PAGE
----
Logic of this is clear: OLED TV panels will be kept as a side of mobile OLED panel manufacturing. This is economically sound but it means there is no way OLED will be significant in the TV market. Some 55" flagships are by far not sufficient against LCD armadas. So either there are significant manufacturing breakthroughs still waiting or OLED has missed the train.

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post #6042 of 10958 Old 06-12-2013, 10:37 AM
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Logic of this is clear: OLED TV panels will be kept as a side of mobile OLED panel manufacturing. This is economically sound but it means there is no way OLED will be significant in the TV market. Some 55" flagships are by far not sufficient against LCD armadas. So either there are significant manufacturing breakthroughs still waiting or OLED has missed the train.
Yep, it's called taking the path of least resistance, and that path seems to be LED/LCD. If OLED or something else can't come out and smack LED in the mouth from the get go then most manufactures won't risk the loss of profits. Not even for a couple of years. Just not enough return on investment.
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post #6043 of 10958 Old 06-12-2013, 12:20 PM
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Richard and Chron, great points both of you.

irkuck and Andy, spot on.

ynot, I read that as, "We are essentially not producing televisions this year or next year." The ability to occasionally repurpose a tablet/smartphone line to drop 2 TVs at a time suggests (a) they won't do that often (b) they won't be making many (any?) TVs when they do. This tells me a couple of things,

(1) They don't intend to ramp 8G production using their RGB method soon and likely ever. This further confirms it's just not workable.

(2) They don't intend to start selling OLED TVs in any kind of volume until at least 2015 if not later.

How anyone can read this as anything optimistic about widespread availability in 2014 is bizarre to me.

Doesn't specuvestor owe me a drink somewhere?!?

There is no difference in HDMI cables. If you can see the picture without visible dropouts or sparklies, the cable is working at 100%. No other cable will display a better version of that picture. You're simply wrong if you think there is a better digital cable than one that is already working.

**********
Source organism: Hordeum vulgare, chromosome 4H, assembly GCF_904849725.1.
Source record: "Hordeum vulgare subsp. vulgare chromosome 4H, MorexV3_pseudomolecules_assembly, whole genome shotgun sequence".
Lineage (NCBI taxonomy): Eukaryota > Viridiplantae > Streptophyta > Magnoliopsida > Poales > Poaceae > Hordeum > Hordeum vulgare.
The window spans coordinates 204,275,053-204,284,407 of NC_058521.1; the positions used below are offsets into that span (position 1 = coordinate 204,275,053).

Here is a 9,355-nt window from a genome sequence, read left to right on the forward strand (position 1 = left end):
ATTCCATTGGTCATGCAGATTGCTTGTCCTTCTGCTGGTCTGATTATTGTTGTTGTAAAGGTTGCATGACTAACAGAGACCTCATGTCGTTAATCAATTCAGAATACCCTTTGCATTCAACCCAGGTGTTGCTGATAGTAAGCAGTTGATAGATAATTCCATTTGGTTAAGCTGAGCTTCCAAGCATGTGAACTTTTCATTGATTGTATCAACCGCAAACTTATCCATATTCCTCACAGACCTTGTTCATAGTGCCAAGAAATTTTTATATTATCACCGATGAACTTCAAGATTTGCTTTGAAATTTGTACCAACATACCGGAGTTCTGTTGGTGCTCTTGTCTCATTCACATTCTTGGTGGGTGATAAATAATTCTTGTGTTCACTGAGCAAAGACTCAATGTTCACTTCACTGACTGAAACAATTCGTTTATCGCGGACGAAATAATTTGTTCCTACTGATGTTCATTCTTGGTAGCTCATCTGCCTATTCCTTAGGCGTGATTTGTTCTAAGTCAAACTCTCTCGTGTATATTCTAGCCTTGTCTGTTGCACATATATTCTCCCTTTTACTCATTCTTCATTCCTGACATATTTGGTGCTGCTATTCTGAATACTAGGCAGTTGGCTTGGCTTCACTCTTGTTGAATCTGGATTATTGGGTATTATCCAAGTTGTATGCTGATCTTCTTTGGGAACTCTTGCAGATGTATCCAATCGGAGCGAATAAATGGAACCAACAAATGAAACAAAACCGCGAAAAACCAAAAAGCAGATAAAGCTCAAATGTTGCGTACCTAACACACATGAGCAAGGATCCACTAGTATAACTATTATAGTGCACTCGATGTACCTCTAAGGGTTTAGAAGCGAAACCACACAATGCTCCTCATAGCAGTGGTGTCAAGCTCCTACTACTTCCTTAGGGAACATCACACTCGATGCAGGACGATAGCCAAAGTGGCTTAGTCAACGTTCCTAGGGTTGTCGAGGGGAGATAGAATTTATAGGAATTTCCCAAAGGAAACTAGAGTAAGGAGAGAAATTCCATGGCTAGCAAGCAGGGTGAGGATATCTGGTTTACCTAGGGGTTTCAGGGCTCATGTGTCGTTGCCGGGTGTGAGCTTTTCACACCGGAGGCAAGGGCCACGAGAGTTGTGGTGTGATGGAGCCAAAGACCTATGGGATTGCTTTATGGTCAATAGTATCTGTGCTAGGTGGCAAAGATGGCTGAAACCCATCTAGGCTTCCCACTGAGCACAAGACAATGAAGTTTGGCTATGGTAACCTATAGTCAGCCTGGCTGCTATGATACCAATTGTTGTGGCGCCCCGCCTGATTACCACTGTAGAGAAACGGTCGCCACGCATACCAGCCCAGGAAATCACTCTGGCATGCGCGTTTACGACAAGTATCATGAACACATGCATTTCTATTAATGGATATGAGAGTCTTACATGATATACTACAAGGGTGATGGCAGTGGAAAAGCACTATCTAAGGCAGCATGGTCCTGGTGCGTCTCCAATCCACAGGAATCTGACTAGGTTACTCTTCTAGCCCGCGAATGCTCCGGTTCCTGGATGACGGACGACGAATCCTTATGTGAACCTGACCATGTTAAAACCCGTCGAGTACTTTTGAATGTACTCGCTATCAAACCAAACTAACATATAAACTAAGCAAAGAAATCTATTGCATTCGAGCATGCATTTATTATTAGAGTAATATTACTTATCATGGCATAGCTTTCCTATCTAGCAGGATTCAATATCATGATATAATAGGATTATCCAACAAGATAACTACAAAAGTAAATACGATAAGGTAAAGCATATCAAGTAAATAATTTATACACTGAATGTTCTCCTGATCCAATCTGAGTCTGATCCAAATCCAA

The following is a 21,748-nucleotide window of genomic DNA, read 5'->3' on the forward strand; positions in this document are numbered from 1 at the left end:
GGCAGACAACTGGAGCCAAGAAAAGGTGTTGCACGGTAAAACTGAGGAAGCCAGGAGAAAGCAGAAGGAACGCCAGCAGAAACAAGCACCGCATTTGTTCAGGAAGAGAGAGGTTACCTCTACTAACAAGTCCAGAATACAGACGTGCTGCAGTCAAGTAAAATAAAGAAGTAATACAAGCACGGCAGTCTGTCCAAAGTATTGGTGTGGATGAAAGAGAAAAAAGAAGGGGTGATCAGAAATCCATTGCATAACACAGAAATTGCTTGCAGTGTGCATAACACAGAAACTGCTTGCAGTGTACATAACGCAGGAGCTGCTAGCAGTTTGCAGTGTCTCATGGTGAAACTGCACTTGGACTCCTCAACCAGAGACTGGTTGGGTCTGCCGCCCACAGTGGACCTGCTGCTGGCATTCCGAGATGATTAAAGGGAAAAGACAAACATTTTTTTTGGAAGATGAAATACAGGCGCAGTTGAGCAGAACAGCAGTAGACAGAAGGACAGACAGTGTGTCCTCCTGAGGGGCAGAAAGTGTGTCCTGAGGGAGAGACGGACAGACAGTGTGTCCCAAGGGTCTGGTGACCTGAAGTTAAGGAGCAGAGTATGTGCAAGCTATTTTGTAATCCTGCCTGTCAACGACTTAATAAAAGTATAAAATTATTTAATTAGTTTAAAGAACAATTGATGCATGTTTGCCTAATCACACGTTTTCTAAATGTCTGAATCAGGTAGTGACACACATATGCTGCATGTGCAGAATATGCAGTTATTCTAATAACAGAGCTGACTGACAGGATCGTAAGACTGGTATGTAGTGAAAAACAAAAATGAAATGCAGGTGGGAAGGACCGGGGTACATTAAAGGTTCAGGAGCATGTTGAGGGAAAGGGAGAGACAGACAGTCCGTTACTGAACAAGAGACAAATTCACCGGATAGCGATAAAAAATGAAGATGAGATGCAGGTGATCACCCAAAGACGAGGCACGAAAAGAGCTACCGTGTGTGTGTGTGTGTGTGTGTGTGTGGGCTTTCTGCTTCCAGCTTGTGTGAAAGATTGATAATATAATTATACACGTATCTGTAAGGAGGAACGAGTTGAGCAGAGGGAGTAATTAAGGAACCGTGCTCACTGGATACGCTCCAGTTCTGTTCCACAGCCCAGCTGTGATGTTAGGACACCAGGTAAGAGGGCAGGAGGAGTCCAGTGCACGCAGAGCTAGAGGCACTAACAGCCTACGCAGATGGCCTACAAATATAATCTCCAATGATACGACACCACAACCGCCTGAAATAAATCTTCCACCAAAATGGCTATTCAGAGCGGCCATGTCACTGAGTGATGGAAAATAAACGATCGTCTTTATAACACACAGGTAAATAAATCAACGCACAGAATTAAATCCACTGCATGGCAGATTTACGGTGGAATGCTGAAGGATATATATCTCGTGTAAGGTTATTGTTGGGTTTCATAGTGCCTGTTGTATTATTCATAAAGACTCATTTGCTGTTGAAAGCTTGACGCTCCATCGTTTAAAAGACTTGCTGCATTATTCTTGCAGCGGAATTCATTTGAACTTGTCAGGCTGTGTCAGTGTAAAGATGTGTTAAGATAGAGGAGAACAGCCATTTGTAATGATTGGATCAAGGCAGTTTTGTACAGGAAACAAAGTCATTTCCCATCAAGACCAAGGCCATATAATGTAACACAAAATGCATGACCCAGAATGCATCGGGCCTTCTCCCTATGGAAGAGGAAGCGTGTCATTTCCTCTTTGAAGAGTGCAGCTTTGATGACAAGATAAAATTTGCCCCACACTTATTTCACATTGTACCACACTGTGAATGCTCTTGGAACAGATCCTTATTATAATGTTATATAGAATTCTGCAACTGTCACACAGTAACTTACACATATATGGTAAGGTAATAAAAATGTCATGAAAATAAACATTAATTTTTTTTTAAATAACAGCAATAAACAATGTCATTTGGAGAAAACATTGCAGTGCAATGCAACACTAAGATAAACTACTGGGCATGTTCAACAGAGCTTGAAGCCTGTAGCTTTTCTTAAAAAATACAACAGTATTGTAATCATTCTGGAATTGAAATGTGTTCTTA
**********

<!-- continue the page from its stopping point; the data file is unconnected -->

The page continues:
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post #6044 of 10958 Old 06-12-2013, 12:43 PM
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Originally Posted by andy sullivan View Post

Yep, it's called taking the path of least resistance, and that path seems to be LED/LCD. If OLED or something else can't come out and smack LED in the mouth from the get go then most manufactures won't risk the loss of profits. Not even for a couple of years. Just not enough return on investment.

I agree. And a perfect example of this is full array back lit with local dimming sets. I consider my 70" Elite to look much better than the equivalent 70" edge lit TV. And it only cost about 5 times as much instead of the 7 for OLED. However, that picture improvement was not enough to create profits. The nearly 6 billion that Sharp lost last year was proof of that. That tech has been discontinued at Sharp and Sony.
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post #6045 of 10958 Old 06-12-2013, 12:59 PM
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The gen 6 line is thought to be primarily for tablet size devices but can produce TVs as well.

Where did this come from? I read the article and it's not in there. It seems many follow-on posts are assuming this is true, but is it really? How do you know the line isn't set up this way as an efficient way to produce both?
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post #6046 of 10958 Old 06-12-2013, 01:41 PM
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How anyone can read this as anything optimistic about widespread availability in 2014 is bizarre to me.

Doesn't specuvestor owe me a drink somewhere?!?

If you find him, he owes me $20 as well. smile.gif
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post #6047 of 10958 Old 06-12-2013, 03:40 PM
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Where did this come from? I read the article and it's not in there. It seems many follow-on posts are assuming this is true, but is it really? How do you know the line isn't set up this way as an efficient way to produce both?

Most large TVs are made on gen 7 and gen 8 lines for economies of scale. Gen 6 lines are generally considered ideal for mid size displays like tablets and laptops. Samsung has been wanting a gen 6 line for a while to move up from phone displays into tablets. They say it will produce both TVs and mobile devices and I have no reason to believe that won't be the case. Some follow on posts are making a different assumption that this implies Samsung won't build an 8g line. Samsung targeted 3 OLED investment decisions this year. A 5.5g expansion and now this 6g line have both occurred earlier than targeted. The final and completely separate decision on an 8g line isn't expected til closer to the end of the year with construction completion at the end of 2014. I'm amazed that there seems to be an expectation that either Samsung or LG can flood the market with OLED TVs before the production lines are built and failure to do so confirms they won't ever make them in volume? The fact that this article mentions TVs for the 6g line and it is being rushed to completion earlier than expected is more likely an indication they want to have some TV products available when LG's line is complete in the 2nd quarter of next year as they sense LG is gaining the perception of being the leader in OLED TVs.